KAMLOOPS – Watch miniature Donald Trump as he stands at a kitchen counter - his signature hair flailing about - holding a meat cleaver and hacking away at women’s rights, education, environment, vaccines. No, this isn’t some terrible nightmare or horror flick, this is one of artist Lily Dalley’s many handcrafted figures — or as she calls them automata — that move with help from a series of gears and cams.
What began as a craft between the retired primary teacher and her first grandchild twelve years ago and has since blossomed into award-winning artwork. Dalley won the award for best emerging artist at the most recent Kamloops Art Exposed exhibition.
Simply turn a crank and Dalley’s automata come to life. Hidden under the base of her whimsical figures is a series of laser-cut wooden gears, cams and pulleys. She starts with a large gear and adds smaller gears and cams, and builds movements from there.
She says she’s come a long way since the beginning, when she’d use rubber bands, string and anything she could find to get the job done.
While in some art circles, touching the artwork is forbidden, Dalley’s goal is quite the opposite: she wants people to play with her art. Although, she says the worst feeling is to see someone enjoying and interacting with her work, and watch their face drop when it breaks or malfunctions.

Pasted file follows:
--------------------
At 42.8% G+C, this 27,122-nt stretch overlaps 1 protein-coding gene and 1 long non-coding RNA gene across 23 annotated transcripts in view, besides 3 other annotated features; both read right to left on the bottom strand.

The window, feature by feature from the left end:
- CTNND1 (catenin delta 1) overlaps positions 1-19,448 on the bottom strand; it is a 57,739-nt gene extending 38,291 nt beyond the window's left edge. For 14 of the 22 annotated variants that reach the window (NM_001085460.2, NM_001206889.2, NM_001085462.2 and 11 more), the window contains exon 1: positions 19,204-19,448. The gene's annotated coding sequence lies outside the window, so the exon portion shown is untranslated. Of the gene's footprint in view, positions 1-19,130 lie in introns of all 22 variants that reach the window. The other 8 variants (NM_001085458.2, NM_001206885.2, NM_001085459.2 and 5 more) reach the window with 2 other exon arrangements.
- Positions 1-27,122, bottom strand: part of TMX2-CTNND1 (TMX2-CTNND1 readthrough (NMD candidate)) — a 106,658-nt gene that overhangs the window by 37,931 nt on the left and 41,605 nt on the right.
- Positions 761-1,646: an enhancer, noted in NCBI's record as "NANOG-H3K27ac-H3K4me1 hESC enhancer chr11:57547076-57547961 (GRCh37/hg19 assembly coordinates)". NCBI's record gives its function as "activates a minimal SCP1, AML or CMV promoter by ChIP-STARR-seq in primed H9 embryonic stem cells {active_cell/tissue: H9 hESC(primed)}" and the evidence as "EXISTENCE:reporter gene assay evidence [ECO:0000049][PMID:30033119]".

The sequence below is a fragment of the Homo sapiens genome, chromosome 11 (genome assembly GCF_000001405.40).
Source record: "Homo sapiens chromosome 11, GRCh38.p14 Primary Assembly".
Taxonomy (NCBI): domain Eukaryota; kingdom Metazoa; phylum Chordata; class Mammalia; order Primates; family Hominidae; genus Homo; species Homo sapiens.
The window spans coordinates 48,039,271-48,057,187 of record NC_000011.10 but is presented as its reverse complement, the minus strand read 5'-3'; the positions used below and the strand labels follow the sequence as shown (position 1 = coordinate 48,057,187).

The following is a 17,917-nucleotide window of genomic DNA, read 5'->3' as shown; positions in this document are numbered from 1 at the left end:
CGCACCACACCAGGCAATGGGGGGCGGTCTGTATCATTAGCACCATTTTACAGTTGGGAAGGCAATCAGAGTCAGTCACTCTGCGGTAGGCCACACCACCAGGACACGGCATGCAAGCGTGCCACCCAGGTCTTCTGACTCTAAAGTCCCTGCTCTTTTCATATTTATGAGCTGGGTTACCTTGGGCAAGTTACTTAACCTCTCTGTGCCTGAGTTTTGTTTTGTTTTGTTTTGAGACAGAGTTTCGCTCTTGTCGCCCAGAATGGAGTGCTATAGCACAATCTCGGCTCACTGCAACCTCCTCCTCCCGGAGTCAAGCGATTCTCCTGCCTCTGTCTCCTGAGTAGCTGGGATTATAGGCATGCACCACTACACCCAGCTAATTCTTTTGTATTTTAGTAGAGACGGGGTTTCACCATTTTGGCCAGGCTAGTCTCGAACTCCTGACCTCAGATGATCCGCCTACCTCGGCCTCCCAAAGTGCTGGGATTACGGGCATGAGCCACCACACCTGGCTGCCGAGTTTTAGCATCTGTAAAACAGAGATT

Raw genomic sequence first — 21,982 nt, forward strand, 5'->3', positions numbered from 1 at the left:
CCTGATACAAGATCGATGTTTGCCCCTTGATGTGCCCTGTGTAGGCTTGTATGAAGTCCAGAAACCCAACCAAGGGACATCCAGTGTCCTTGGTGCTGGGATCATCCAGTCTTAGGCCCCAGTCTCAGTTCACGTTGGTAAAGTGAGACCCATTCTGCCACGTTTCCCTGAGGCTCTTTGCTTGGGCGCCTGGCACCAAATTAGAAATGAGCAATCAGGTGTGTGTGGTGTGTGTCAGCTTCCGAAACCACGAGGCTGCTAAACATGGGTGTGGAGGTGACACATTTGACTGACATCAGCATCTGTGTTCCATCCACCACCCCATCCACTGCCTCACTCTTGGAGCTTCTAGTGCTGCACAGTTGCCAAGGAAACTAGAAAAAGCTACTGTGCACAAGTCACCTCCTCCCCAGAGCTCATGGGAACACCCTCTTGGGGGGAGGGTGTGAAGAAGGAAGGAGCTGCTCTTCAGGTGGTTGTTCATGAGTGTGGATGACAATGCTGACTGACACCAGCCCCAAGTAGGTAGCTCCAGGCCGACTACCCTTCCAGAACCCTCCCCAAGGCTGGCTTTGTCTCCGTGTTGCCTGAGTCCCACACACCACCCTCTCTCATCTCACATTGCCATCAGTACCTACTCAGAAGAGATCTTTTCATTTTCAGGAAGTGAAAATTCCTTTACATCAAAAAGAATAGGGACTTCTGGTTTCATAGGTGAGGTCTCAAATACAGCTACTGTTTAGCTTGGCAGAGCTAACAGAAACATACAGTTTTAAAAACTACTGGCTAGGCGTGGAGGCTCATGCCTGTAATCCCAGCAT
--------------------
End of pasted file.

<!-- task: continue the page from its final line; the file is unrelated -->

"It's so frustrating when they are having fun and something breaks and then they feel bad. It's not their fault, it broke because I haven't gotten to the point where I can make them strong enough," Dalley says.
Dalley says since she is still learning and experimenting with different methods of creating movement with her automata, there are often speed bumps and learning curves.
"It's like solving a puzzle. I really do sometimes wake up in the middle of the night with a solution to a problem I've been working on for a while," she says. She credits a lot of her current knowledge to help from people at the Kamloops Makerspace.
She uses craft sticks and cubes covered by fabric, metal wire, air dried clay and a lot of recycled material to make her figures.
"It's fun and keeps the cost way down. It's kind of a challenge to find something that will make due without going out and buying something expensive," Dalley says.
Until entering her work "The Orchestra" in the Art Exposed exhibition, Dalley's craft was simply entertainment and a way to bond with her grandchildren. Now that she has an award, and a boost of confidence, she wants to keep moving forward and make her figures stronger, more sound and eventually have them on display for people to enjoy.
With a little help and creativity from Dalley, dinosaurs dance and sing along to a vinyl record, Donald Trump does what he's best at, grandchildren cook and cause a bit of chaos in the kitchen, a formal band plays orchestral music, and somehow, they all seem to take on a life of their own.
— This story was updated at 9:34 a.m. Friday, June 2, 2017 to add a video.
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